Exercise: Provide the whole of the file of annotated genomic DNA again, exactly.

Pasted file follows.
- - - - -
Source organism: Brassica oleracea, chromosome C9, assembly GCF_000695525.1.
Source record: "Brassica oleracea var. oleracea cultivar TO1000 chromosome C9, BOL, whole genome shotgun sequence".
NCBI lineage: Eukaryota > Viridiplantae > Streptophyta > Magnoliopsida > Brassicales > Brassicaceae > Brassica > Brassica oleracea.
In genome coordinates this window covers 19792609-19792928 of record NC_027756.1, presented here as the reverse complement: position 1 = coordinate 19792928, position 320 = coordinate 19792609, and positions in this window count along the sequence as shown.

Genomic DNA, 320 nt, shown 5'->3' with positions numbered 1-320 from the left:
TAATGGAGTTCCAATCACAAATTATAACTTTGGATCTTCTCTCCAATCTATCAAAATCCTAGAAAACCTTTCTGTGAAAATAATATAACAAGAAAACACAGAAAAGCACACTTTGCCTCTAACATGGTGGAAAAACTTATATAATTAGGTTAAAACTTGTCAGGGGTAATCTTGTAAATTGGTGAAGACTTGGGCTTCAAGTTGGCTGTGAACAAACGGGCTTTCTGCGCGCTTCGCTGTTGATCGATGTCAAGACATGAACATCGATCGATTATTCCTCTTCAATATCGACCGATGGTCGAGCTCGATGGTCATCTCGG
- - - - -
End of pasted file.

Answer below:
Source organism: Brassica oleracea, chromosome C9, assembly GCF_000695525.1.
Source record: "Brassica oleracea var. oleracea cultivar TO1000 chromosome C9, BOL, whole genome shotgun sequence".
NCBI lineage: Eukaryota > Viridiplantae > Streptophyta > Magnoliopsida > Brassicales > Brassicaceae > Brassica > Brassica oleracea.
In genome coordinates this window covers 19792609-19792928 of record NC_027756.1, presented here as the reverse complement: position 1 = coordinate 19792928, position 320 = coordinate 19792609, and positions in this window count along the sequence as shown.

Genomic DNA, 320 nt, shown 5'->3' with positions numbered 1-320 from the left:
TAATGGAGTTCCAATCACAAATTATAACTTTGGATCTTCTCTCCAATCTATCAAAATCCTAGAAAACCTTTCTGTGAAAATAATATAACAAGAAAACACAGAAAAGCACACTTTGCCTCTAACATGGTGGAAAAACTTATATAATTAGGTTAAAACTTGTCAGGGGTAATCTTGTAAATTGGTGAAGACTTGGGCTTCAAGTTGGCTGTGAACAAACGGGCTTTCTGCGCGCTTCGCTGTTGATCGATGTCAAGACATGAACATCGATCGATTATTCCTCTTCAATATCGACCGATGGTCGAGCTCGATGGTCATCTCGG